Objective: This article examined the associations between occupational stress and interpersonal problems in physicians.
Method: A nationwide representative sample of Norwegian physicians received the 64-item version of the Inventory of Interpersonal Problems (IIP-64) (N=862, response rate=70%) and six instruments measuring occupational stress. Comparison of means, correlation and reliability statistics and multiple regression analyses were applied.
Results: The IIP-64 total score had a significant impact on job satisfaction, perceived unrealistic expectancies, communication with colleagues and nurses and on stress from interaction with patients. Being overly subassertive was related to low job satisfaction. Being overly expressive was linked to the experience of unrealistic expectancies from others and lack of positive feedback, whereas overly competitive physicians tended to have poorer relationships with both colleagues and nurses.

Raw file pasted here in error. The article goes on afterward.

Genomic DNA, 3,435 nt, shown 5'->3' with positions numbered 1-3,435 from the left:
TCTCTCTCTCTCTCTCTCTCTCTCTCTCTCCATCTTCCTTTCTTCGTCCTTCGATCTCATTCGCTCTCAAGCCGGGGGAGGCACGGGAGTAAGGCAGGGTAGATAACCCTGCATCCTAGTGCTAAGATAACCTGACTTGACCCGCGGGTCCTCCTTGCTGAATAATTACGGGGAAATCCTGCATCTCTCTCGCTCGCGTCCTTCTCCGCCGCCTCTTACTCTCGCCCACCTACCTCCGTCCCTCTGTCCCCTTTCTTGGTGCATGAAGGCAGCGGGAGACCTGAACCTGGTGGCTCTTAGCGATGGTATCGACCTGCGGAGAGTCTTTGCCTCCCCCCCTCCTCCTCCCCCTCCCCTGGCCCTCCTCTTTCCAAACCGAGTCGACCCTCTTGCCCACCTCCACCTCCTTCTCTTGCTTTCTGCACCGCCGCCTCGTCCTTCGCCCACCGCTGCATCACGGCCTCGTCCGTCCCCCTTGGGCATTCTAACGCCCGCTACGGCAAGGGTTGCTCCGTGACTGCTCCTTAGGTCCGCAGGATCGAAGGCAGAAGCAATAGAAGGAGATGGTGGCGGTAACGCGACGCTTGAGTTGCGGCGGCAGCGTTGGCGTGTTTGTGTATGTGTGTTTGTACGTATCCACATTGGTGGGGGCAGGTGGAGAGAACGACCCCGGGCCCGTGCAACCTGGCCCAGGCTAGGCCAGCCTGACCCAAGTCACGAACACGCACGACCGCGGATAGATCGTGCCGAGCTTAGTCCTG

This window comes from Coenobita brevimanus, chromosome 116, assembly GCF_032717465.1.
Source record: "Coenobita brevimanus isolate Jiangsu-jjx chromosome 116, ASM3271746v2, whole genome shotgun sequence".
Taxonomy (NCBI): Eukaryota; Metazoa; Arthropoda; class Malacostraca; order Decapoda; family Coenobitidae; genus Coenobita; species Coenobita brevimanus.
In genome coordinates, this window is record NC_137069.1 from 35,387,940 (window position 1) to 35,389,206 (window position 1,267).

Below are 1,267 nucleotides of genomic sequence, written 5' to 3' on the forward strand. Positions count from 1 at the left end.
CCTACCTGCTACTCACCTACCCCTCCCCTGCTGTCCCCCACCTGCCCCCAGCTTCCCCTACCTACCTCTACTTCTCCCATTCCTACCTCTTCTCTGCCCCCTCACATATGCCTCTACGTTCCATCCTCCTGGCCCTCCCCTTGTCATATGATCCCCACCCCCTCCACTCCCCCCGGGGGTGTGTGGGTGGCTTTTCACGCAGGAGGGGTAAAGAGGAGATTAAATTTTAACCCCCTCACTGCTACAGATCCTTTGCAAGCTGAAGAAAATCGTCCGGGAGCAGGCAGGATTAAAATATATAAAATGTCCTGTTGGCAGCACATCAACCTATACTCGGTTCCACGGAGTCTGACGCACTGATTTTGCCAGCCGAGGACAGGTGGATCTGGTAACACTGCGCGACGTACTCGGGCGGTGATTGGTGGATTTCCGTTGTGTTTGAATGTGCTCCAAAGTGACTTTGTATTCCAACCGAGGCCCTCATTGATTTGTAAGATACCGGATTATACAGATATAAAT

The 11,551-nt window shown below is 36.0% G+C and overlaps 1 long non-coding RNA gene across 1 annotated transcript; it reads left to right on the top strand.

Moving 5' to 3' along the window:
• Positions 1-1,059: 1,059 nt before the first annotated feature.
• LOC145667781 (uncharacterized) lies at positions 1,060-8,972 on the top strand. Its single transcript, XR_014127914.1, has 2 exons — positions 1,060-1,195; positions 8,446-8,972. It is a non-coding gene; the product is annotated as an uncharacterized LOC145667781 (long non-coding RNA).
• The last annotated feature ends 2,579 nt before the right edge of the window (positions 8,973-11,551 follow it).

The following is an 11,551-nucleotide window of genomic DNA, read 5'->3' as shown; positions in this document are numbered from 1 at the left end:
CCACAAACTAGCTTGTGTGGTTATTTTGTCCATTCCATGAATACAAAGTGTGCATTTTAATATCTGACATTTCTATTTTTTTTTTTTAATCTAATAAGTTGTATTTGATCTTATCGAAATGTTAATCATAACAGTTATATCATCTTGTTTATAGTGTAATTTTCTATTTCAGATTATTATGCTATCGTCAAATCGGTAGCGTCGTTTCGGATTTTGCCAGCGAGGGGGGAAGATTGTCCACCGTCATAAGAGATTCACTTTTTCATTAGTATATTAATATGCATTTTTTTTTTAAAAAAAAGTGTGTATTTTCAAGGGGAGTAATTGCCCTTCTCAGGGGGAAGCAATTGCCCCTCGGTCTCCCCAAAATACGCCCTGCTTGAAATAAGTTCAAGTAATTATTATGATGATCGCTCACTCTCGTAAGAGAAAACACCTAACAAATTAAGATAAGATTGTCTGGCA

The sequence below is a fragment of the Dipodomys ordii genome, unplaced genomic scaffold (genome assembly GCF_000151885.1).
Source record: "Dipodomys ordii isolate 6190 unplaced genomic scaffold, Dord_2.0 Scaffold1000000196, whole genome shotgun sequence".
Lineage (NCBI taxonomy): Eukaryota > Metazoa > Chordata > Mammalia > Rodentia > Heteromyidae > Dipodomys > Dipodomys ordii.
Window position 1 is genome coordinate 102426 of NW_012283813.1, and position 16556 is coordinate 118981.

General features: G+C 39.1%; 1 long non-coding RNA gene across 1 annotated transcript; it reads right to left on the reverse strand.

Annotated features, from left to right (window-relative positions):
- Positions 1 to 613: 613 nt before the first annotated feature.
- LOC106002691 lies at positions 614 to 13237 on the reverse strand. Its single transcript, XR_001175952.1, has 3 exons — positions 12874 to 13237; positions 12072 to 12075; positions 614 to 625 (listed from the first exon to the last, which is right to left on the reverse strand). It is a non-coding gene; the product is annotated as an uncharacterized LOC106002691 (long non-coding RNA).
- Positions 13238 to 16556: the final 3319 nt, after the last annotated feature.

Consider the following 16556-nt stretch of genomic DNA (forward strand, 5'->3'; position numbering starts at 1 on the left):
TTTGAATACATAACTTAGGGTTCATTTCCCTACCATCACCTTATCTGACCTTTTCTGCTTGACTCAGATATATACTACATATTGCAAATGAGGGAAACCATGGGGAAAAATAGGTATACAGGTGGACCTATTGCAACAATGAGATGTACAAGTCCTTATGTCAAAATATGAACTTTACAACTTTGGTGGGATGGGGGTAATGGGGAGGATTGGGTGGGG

Conclusions: Addressing interpersonal problems in medical school and postgraduate training may be a valuable measure to prevent job stress and promote quality of care.